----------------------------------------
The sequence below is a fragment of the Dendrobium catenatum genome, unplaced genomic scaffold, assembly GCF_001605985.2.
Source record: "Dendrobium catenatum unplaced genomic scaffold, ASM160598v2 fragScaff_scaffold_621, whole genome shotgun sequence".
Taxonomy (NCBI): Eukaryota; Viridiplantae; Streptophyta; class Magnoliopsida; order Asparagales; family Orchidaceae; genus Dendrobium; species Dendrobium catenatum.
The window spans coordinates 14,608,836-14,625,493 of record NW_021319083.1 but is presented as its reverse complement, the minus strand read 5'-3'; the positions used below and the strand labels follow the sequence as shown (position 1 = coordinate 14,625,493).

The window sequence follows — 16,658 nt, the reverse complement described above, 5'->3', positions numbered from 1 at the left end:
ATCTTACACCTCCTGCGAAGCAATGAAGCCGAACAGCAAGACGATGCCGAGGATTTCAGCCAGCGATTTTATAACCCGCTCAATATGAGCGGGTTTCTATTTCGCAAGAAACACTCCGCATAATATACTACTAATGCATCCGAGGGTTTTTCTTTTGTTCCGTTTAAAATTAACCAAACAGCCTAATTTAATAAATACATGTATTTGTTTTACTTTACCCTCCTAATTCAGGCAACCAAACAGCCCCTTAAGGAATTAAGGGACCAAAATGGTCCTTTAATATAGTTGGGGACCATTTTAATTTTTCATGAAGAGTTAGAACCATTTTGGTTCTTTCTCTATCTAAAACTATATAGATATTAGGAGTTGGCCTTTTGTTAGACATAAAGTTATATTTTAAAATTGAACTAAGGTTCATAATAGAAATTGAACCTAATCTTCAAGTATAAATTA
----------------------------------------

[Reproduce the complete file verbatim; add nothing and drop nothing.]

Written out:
The sequence below is a fragment of the Dendrobium catenatum genome, unplaced genomic scaffold, assembly GCF_001605985.2.
Source record: "Dendrobium catenatum unplaced genomic scaffold, ASM160598v2 fragScaff_scaffold_621, whole genome shotgun sequence".
Taxonomy (NCBI): Eukaryota; Viridiplantae; Streptophyta; class Magnoliopsida; order Asparagales; family Orchidaceae; genus Dendrobium; species Dendrobium catenatum.
The window spans coordinates 14,608,836-14,625,493 of record NW_021319083.1 but is presented as its reverse complement, the minus strand read 5'-3'; the positions used below and the strand labels follow the sequence as shown (position 1 = coordinate 14,625,493).

The window sequence follows — 16,658 nt, the reverse complement described above, 5'->3', positions numbered from 1 at the left end:
ATCTTACACCTCCTGCGAAGCAATGAAGCCGAACAGCAAGACGATGCCGAGGATTTCAGCCAGCGATTTTATAACCCGCTCAATATGAGCGGGTTTCTATTTCGCAAGAAACACTCCGCATAATATACTACTAATGCATCCGAGGGTTTTTCTTTTGTTCCGTTTAAAATTAACCAAACAGCCTAATTTAATAAATACATGTATTTGTTTTACTTTACCCTCCTAATTCAGGCAACCAAACAGCCCCTTAAGGAATTAAGGGACCAAAATGGTCCTTTAATATAGTTGGGGACCATTTTAATTTTTCATGAAGAGTTAGAACCATTTTGGTTCTTTCTCTATCTAAAACTATATAGATATTAGGAGTTGGCCTTTTGTTAGACATAAAGTTATATTTTAAAATTGAACTAAGGTTCATAATAGAAATTGAACCTAATCTTCAAGTATAAATTA